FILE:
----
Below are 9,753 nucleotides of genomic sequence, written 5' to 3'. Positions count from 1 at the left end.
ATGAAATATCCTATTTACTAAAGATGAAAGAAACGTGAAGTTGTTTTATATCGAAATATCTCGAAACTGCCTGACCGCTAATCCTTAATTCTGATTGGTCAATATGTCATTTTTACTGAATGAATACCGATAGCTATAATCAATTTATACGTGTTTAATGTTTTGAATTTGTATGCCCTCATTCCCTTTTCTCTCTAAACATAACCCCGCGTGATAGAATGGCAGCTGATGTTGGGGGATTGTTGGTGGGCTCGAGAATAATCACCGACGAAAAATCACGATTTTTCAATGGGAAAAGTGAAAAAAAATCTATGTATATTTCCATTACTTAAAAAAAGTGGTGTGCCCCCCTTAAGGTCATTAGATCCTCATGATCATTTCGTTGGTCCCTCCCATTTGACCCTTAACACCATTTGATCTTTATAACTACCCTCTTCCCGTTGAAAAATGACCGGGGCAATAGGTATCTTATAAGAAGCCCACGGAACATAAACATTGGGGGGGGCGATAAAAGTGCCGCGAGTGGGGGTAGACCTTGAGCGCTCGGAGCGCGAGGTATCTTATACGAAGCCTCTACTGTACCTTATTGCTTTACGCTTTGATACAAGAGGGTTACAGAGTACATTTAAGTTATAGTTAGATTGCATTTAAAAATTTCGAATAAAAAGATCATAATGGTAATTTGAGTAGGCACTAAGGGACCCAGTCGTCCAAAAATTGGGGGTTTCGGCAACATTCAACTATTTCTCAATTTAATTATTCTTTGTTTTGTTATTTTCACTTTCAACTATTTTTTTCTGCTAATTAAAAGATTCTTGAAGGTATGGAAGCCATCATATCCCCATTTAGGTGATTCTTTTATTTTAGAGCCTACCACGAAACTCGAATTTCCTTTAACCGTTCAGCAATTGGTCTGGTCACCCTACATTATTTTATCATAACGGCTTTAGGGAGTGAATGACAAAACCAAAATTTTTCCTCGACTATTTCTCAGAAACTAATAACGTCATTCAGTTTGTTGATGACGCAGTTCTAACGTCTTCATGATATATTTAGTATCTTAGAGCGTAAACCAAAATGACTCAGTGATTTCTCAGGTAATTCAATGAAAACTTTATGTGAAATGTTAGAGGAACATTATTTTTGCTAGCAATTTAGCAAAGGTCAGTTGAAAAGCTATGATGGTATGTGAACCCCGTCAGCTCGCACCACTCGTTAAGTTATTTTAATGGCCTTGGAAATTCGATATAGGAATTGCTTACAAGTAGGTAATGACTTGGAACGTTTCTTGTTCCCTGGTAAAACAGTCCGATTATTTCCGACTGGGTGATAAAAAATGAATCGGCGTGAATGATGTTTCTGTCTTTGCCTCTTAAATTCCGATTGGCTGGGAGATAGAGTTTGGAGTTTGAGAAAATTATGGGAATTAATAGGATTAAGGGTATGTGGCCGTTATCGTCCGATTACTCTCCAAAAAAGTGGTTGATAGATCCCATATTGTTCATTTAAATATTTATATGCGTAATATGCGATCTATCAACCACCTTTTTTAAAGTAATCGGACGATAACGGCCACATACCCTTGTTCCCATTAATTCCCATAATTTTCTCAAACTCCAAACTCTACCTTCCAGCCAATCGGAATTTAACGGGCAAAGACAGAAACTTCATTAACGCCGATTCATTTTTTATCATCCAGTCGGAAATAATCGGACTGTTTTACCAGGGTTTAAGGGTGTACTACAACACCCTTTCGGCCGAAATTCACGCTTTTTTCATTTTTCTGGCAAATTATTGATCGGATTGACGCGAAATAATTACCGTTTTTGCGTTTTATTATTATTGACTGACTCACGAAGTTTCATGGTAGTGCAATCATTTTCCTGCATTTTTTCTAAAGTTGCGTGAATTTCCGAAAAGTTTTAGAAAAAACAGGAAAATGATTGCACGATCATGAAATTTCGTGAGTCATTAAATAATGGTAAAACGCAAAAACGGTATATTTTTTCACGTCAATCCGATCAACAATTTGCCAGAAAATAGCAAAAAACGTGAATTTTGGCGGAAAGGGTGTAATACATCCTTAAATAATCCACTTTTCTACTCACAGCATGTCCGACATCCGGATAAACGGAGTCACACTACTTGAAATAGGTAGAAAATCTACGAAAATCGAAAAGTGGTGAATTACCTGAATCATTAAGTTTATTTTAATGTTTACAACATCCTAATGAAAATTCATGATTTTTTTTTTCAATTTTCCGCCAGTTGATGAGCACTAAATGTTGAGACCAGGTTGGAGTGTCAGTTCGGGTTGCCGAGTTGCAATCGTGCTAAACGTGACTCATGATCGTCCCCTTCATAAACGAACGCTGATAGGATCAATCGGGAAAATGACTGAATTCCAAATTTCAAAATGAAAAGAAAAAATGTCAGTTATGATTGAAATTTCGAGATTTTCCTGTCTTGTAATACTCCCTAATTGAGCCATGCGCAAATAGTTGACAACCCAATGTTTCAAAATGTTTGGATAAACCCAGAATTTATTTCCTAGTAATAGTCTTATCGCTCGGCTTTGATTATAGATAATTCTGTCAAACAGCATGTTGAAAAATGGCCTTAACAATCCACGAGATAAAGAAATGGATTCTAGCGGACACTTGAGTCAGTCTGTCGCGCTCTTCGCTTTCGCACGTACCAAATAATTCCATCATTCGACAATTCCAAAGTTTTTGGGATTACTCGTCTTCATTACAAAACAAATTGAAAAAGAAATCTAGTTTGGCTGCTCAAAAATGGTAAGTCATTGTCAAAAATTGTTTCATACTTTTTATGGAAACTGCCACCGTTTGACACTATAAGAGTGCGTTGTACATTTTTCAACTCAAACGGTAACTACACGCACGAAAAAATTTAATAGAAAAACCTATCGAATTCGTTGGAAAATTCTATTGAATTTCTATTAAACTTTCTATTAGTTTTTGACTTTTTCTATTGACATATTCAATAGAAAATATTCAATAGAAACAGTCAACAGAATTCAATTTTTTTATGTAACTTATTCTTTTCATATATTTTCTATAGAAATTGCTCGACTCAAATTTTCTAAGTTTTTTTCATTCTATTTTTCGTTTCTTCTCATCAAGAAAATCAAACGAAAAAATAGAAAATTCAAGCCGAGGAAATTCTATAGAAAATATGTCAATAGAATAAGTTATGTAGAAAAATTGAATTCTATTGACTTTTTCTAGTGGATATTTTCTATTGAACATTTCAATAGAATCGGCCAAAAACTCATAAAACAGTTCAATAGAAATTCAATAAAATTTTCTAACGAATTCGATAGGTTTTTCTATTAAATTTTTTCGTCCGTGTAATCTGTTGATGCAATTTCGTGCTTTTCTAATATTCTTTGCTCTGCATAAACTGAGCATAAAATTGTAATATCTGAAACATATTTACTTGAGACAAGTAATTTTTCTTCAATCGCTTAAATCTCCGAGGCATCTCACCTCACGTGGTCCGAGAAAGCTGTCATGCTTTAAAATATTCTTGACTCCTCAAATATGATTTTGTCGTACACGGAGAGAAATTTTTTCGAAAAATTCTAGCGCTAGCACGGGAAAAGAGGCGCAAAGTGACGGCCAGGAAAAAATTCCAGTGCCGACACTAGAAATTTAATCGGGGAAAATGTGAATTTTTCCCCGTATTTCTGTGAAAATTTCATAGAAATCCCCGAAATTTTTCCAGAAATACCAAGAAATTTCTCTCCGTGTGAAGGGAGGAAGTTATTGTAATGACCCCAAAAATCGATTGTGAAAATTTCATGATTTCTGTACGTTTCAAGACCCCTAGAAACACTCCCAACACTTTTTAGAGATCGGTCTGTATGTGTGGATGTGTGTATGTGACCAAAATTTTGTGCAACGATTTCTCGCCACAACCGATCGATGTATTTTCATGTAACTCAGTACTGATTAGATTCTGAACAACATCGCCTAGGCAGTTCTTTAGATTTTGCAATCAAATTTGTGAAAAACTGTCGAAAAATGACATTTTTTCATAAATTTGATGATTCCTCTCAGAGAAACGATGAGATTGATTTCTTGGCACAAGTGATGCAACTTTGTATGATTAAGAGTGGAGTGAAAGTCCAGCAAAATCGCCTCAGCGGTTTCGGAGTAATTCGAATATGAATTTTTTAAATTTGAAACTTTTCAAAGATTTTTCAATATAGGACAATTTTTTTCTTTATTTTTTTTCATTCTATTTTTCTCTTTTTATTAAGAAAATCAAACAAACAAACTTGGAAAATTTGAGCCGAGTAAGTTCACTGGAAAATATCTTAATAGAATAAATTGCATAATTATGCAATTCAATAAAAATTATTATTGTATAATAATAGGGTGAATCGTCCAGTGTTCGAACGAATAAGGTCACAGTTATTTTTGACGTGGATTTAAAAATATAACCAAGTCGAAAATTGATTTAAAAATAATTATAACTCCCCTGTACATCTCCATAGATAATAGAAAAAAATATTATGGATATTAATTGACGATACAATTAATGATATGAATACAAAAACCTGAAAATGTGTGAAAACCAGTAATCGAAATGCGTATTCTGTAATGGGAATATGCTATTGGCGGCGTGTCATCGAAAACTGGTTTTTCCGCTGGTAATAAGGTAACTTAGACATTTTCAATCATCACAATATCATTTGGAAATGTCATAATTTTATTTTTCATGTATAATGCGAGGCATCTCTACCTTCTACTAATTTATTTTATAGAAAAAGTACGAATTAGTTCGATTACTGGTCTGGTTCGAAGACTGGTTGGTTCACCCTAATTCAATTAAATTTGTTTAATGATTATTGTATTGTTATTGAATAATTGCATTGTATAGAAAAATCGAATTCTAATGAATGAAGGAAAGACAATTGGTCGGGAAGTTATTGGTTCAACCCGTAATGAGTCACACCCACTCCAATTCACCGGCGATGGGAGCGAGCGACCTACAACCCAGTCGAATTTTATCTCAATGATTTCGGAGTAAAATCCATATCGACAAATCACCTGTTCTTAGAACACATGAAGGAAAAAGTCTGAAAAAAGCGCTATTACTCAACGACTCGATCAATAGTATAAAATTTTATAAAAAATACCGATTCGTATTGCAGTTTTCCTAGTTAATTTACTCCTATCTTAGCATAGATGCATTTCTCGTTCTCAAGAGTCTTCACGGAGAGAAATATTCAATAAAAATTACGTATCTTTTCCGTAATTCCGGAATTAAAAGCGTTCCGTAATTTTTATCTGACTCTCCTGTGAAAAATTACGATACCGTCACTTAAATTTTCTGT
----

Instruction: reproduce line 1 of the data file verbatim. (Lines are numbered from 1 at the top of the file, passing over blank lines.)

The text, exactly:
Below are 9,753 nucleotides of genomic sequence, written 5' to 3'. Positions count from 1 at the left end.